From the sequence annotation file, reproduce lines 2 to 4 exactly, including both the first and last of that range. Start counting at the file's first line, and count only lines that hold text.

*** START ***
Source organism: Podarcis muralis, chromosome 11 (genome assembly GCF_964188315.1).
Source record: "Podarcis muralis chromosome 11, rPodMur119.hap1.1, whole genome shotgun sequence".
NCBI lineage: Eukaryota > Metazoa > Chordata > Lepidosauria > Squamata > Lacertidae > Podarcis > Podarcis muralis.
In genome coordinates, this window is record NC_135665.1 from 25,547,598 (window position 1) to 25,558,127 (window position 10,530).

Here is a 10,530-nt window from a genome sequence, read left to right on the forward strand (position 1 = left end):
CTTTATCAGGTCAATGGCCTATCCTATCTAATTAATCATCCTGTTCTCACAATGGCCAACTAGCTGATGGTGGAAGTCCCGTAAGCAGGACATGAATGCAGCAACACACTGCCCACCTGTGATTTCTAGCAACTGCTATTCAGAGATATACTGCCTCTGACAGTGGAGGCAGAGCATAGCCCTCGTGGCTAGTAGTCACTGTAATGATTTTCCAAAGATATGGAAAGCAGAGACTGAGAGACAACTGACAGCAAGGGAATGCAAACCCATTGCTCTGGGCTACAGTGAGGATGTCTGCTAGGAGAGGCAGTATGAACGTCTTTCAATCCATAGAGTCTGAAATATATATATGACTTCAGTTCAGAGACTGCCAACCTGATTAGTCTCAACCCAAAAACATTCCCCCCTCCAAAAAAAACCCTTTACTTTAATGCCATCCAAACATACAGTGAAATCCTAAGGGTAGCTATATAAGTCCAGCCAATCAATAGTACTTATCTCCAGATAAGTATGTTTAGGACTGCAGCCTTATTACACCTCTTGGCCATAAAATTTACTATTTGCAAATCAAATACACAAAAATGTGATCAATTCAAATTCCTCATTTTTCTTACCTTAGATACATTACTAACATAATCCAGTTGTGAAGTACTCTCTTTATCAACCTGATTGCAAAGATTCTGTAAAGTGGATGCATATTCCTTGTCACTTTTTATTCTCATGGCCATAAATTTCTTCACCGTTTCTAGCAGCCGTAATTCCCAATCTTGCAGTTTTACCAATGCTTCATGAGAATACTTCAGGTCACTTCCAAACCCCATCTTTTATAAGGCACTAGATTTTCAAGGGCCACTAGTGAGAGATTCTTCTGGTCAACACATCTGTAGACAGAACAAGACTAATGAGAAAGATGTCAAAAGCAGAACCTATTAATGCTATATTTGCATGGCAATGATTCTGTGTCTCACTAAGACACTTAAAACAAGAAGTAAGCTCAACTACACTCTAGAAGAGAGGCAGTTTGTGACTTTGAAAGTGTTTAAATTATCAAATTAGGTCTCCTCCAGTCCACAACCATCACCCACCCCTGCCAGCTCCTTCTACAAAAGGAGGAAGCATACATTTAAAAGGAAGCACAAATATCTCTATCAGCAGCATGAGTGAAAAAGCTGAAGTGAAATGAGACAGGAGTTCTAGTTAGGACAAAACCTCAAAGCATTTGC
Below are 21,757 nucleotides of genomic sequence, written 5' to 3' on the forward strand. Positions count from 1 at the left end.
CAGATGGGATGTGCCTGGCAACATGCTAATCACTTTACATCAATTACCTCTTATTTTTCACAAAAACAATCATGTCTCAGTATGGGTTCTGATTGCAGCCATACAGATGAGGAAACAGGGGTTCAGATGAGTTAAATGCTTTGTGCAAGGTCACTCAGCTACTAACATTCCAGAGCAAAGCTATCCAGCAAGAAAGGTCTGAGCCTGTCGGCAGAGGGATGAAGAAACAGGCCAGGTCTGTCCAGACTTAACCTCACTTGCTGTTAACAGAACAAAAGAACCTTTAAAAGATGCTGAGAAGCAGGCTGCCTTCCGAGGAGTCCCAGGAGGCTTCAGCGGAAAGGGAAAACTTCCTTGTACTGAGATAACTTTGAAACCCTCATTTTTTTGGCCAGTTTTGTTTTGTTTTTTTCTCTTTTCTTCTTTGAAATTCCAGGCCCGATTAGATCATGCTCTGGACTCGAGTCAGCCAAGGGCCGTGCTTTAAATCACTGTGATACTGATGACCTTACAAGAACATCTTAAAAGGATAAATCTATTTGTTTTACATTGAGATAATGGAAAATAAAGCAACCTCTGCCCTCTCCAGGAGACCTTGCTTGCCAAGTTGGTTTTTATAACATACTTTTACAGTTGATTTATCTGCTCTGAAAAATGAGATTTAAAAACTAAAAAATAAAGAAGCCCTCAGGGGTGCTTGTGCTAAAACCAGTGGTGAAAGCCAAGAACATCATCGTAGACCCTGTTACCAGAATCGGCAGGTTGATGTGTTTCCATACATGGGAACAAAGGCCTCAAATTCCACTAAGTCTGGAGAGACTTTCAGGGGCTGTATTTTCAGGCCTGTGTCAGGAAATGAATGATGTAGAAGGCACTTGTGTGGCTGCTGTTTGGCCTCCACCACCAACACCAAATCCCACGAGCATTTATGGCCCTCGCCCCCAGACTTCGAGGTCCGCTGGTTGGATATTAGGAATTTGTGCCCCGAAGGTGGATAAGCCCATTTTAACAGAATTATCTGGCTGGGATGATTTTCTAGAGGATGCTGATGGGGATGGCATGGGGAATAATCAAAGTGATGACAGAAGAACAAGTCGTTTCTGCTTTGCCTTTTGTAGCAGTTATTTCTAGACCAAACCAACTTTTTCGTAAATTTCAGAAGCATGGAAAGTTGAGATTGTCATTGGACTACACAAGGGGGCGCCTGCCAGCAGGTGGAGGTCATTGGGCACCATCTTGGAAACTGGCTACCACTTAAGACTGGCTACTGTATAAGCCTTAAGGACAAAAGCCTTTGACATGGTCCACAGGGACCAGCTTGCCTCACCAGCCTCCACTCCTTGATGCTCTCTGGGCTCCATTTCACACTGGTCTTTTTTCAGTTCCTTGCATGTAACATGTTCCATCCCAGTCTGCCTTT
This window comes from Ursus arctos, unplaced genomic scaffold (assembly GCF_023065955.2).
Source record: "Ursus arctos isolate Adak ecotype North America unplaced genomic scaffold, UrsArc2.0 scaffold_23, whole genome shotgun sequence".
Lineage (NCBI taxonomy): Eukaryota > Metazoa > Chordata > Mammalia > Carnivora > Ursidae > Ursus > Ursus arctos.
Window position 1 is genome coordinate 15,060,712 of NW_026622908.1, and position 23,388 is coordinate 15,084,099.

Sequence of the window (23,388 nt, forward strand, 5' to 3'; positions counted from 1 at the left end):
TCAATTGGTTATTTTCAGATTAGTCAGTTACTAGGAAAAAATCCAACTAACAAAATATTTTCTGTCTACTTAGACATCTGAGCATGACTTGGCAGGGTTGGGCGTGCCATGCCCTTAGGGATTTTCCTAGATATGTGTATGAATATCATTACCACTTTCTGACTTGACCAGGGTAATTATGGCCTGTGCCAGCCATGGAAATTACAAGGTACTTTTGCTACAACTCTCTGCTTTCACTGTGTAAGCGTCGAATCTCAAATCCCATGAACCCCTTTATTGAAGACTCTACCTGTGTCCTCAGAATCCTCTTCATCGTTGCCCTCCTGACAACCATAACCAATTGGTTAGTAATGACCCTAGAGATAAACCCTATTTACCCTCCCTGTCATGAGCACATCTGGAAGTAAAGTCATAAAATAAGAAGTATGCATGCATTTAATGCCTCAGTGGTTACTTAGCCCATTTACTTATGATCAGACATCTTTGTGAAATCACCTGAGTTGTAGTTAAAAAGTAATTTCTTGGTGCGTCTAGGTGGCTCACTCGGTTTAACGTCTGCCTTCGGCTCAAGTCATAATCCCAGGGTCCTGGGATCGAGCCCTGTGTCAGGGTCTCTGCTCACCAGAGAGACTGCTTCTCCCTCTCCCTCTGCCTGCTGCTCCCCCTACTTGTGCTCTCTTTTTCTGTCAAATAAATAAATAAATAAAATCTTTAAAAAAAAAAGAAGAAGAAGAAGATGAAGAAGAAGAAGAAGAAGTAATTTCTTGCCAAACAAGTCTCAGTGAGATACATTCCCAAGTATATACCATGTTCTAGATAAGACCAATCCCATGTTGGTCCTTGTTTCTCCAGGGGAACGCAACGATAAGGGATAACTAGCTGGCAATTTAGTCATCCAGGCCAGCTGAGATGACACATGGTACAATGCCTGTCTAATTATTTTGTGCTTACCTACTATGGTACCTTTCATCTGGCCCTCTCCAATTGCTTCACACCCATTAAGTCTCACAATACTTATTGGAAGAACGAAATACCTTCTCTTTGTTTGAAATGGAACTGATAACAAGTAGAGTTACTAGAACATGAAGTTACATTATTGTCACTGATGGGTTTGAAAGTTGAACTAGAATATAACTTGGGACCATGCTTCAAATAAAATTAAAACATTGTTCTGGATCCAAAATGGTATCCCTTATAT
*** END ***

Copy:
Source record: "Podarcis muralis chromosome 11, rPodMur119.hap1.1, whole genome shotgun sequence".
NCBI lineage: Eukaryota > Metazoa > Chordata > Lepidosauria > Squamata > Lacertidae > Podarcis > Podarcis muralis.
In genome coordinates, this window is record NC_135665.1 from 25,547,598 (window position 1) to 25,558,127 (window position 10,530).